24 Oct Exposure to Common Chemicals in First Trimester Linked to Lower IQ in Children, Especially Boys
MedicalResearch.com Interview with:
Eva Tanner, PhD, MPH, Postdoctoral Researcher
Department of Environmental Medicine and Public Health
Icahn School of Medicine at Mount Sinai
Carl-Gustaf Bornehag, PhD
Professor at Karlstad University
MedicalResearch.com: What is the background for this study?
Response: Most prior research on health risks from chemical exposure study one chemical at a time. However, we are exposed to a multitude of chemicals every day in the air we breathe, food and water we consume, and things we touch. This is supported by global biomonitoring data showing that humans in general have a high number of chemicals identified in their bodies, i.e., in blood, urine, breast milk, saliva, etc. Unfortunately, we don’t know how such single chemicals act in complicated mixtures and impact our health, or the health of future generations.
We conducted this study to help understand how prenatal exposure to mixtures of proven or suspected endocrine disrupting chemicals – found in common consumer products – during the earliest part of life may impact a child’s brain development and cognition in school age.
MedicalResearch.com: What are the main findings?
Response: Exposure to a mixture of endocrine disrupting chemicals measured in mothers during the first trimester of pregnancy was related to lower IQ (WISC) scores in their children at seven years of age, and boys were disproportionately impacted. Chemicals we detected as harmful included bisphenols A and F, certain pesticides (a pyrethroid and chloropyrifos), phthalates, perfluoroalkyl substances, and triclosan.
MedicalResearch.com: What should readers take away from your report?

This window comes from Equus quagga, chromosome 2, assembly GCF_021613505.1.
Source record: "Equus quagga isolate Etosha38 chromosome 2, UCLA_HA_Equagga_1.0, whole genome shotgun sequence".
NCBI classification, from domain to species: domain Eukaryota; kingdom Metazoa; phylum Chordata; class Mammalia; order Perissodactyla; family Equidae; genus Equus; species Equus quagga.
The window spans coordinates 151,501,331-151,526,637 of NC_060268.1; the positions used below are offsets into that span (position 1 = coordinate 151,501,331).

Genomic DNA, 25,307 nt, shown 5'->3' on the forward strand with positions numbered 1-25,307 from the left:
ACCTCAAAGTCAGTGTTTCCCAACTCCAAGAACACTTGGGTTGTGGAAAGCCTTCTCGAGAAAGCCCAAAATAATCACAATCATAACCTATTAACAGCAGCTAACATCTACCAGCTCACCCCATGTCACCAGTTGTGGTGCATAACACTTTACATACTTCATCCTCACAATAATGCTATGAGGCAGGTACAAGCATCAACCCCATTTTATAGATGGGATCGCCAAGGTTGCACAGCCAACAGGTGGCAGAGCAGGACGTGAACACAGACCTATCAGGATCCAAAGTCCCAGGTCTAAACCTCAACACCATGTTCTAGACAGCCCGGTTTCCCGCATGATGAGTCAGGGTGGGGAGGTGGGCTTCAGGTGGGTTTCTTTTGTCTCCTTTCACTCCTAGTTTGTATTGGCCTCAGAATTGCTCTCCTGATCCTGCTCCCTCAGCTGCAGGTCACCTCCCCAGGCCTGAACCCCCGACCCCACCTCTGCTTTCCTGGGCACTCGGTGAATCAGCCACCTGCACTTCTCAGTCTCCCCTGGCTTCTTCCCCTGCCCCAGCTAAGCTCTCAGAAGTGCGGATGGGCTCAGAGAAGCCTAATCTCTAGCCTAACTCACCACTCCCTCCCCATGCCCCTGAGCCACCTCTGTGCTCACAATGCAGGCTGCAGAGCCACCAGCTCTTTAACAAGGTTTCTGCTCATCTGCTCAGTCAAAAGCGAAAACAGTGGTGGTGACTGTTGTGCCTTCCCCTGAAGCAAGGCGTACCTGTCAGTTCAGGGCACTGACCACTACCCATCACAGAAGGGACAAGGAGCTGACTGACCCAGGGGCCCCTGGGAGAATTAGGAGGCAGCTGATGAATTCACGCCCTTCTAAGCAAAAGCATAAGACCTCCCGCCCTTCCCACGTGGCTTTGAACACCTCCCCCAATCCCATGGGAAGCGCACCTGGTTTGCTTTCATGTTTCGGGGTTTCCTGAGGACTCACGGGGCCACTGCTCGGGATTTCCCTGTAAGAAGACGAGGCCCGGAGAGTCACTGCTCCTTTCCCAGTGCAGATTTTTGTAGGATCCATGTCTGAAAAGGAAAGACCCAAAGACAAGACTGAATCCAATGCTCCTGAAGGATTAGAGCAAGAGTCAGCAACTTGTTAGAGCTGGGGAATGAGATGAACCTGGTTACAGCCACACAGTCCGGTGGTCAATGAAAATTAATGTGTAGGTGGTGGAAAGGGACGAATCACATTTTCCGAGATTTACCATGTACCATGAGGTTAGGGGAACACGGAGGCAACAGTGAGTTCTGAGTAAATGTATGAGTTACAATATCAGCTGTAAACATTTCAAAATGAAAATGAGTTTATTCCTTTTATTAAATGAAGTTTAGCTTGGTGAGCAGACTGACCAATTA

Response: We should question current chemical safety guidelines and regulations since they are based on a paradigm looking at one chemical at a time. Our results indicate that mixtures of chemicals found in common consumer products can be harmful to child brain development, even when individual chemical levels are low.
MedicalResearch.com: What recommendations do you have for future research as a result of this work?
Response: We need more research on how specific chemicals influence different areas of a child’s cognitive ability, such as verbal comprehension and reasoning ability. We are currently doing further work to understand how BPA and its replacement compounds may impact these different areas. Furthermore, it is important to find fruitful collaborations between population-based epidemiology and experimental toxicology in cell and animal models to learn more the underlying biology. With such new knowledge, we have to develop new approaches for risk assessment and regulation of combined exposure for chemicals in mixtures.
We have no conflicts of interest.
Eva M. Tanner, Maria Unenge Hallerbäck, Sverre Wikström, Christian Lindh, Hannu Kiviranta, Chris Gennings, Carl-Gustaf Bornehag. Early prenatal exposure to suspected endocrine disruptor mixtures is associated with lower IQ at age seven. Environment International, 2019; 105185 DOI: 10.1016/j.envint.2019.105185
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